DOTA and League of Legends: You may recognise these games as the most popular games in the MOBA genre currently but also as some of the games with some of the worst multiplayer communities in video gaming history. You may also recognise these games (and their genre in general) for also being some of the most difficult games to both learn and master over a very long time, even competing with games like StarCraft in their difficulty. But recently, there’s been a new addition to this genre that has taken away many of the features that would confuse new players and made a far simpler version of the genre in general: So much so that the game isn’t even regarded by most of its community as a MOBA, instead as a ‘Hero Brawler’ a genre which, as far as my searching of the internet can find, is a genre currently exclusive to the game: That game is Heroes of the Storm (abbreviated as HoTS), Blizzard Entertainment’s brand new 5v5 MOBA/Hero Brawler that is officially releasing on June 2nd but has been in different phases of open and closed alpha and beta for over a year now.
Heroes of the Storm’s overall gameplay is very similar to games like DOTA and LoL in that the main goal of every game is to destroy the enemy team’s main base (named the ‘Core’ in HoTS) whilst also defending your own with the rest of your team. You do this by going through one of the multiple ‘lanes’ to the enemies’ base and destroying each of the barriers on the way, clearing a path straight to the core. Of course, it is not as easy as it sounds, as each barrier has a tower which can do very large amounts of damage to you if you stay within their range for too long.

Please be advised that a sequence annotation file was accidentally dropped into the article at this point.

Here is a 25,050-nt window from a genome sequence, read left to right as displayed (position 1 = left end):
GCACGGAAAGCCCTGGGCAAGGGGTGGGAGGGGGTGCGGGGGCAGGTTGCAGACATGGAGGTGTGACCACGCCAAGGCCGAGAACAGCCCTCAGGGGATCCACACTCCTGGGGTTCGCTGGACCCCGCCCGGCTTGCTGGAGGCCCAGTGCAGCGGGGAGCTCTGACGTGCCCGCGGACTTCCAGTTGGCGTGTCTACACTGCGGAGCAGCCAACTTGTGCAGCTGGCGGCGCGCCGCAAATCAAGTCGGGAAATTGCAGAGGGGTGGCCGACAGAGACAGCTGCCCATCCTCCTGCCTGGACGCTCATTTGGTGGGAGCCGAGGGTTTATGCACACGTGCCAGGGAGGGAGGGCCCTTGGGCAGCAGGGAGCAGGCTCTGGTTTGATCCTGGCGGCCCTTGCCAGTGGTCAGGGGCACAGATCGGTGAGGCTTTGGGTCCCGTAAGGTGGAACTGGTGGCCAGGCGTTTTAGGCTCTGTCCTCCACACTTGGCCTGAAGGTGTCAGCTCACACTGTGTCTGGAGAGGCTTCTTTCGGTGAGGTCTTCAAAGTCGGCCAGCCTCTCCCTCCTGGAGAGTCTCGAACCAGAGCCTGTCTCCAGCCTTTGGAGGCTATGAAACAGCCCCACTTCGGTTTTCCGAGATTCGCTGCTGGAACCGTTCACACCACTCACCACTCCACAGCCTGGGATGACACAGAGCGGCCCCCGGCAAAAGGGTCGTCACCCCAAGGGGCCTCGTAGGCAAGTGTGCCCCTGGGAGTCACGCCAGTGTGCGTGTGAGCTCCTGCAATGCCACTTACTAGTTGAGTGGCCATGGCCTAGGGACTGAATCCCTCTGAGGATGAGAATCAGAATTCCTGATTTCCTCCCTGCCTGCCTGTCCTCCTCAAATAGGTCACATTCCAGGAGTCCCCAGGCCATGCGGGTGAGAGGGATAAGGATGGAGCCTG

Most of the well-known features (some not for the right reasons) of the MOBA genre such as ‘Last Hitting’ and ‘Item Buying’ which makes the game a lot simpler on its own, however HoTS goes a step further to make it much easier for new players to get into the game and learn its mechanics without getting shouted off of it by angry teammates. One of the main ways it does this is by removing many team-based elements seen in the MOBA genre: For example, in games like DOTA and LoL each individual of a team has their own level, so if they don’t keep up in levels with the rest of the team they could horribly drag the rest of their team down with them. In HoTS however, the team overall has its own level, meaning that if someone is falling behind it doesn’t affect the rest of the team as they all share a level and another team member can easily catch-up for the one falling behind. These changes make it so much easier for beginners in the MOBA genre to get into the game as they don’t run the risk of getting shouted at by the rest of their team for screwing up, making the game very appealing to new audiences to the genre.
The game also uses the fact that all of its characters are from one of the three main Blizzard franchises; “Warcraft” or more commonly known by its latest game, “World of Warcraft”, “Diablo” and “StarCraft”, to its advantage meaning that fans of any of these series can play as their favourite characters or watch and laugh at them when they ride on a tiny horse mount, as I did when I first played as Diablo and mounted up for the first time.